You also can take photos and videos from within the app; add labels to columns and rows in tables; and new inter-table alignment guides make the objects and words in each field look more precise.
So, while the Mac version continues to lag behind iWork '09, it's improving with every update. But iOS versions keep improving over the last version, making work while on the go better than ever.
How does it compare with Google Docs?
Now that the iWork apps are free, there's going to be comparisons with the Google Docs set of productivity tools. They both have spreadsheet, presentation, and word processing tools, and sync across devices using their own cloud services (iCloud and Google Drive). But it's important to note that the new iWork apps are only free for people who buy new Apple devices, or those who have already bought the earlier versions of the apps. In other words, people who don't have a new device or the previous versions of the iWork apps will still have to pay. The new versions are useful on iOS and I still recommend you get them, even with the steep $9.99 price tag. It's worth it for the templates, the touch-friendly interface, and the Apple ecosystem that works seamlessly across apps and devices.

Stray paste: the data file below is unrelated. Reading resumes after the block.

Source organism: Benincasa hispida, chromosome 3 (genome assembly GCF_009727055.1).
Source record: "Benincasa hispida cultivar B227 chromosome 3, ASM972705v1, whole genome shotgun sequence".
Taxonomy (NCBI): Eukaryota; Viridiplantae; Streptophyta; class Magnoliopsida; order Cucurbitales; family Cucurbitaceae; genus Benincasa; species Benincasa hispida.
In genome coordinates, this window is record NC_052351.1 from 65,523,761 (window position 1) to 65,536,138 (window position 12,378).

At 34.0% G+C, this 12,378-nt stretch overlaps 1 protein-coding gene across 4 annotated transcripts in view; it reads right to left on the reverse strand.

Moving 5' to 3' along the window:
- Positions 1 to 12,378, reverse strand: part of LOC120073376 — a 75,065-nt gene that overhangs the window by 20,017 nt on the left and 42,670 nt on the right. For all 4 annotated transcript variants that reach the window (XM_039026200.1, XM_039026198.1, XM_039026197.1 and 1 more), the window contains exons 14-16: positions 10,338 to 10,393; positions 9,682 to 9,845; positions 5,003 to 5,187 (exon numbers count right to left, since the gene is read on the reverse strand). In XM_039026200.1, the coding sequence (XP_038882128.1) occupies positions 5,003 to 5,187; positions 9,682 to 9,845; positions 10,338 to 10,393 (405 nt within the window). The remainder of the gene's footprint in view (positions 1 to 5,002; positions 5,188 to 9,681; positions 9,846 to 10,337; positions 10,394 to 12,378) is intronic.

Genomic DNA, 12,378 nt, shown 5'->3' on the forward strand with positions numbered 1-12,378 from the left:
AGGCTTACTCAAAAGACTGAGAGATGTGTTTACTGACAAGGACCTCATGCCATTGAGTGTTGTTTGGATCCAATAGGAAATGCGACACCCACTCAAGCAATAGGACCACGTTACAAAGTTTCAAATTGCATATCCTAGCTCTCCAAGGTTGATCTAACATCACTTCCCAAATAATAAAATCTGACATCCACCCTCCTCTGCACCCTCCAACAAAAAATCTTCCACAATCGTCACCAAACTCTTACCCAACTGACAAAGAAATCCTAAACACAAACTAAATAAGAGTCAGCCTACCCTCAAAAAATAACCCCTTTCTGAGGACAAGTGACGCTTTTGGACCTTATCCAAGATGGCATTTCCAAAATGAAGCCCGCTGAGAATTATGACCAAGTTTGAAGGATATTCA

With regard to Keynote specifically, there is no replacement from Google Docs on iOS devices to make presentations. In fact, the new iOS version offers more themes, more and smarter transitions, and a more elegant interface design than what you see on the Google Docs presentation tools even on the desktop. In other words, for building presentations on either desktop or mobile, Keynote beats Google Docs pretty handily.
Keynote for iOS is a step up from the old version, with new themes, animations, and transitions, not to mention a redesigned interface that offers a better layout than what we had before. Putting the iOS and Mac versions on a level playing field means that your presentations are always synced to every device, and your presentations will work well regardless of which platform you're viewing them on.
Unfortunately, Mac users will not be as pleased with the new version because much of the functionality found in the old desktop version is no longer there. Like I mentioned earlier, Apple is bringing many of the most popular features back over time, but also let people keep iWork '09 for the time being to keep that functionality (in other words, this update doesn't replace your old installation). In other words, for now, only get Keynote for Mac if you can get it for free with a new desktop or laptop and wait for Apple to add to the current version before switching over.
Still, if you primarily use Keynote on your iOS device, the new version continues to improve with every update. Though it's not free for all like Google Docs, it offers more tools for presentations across all your devices. Eventually, when we all move on to new iOS devices, Keynote will be free for everyone, but in the meantime, it's worth it to pay for this update on iOS for a marked improvement over the last version.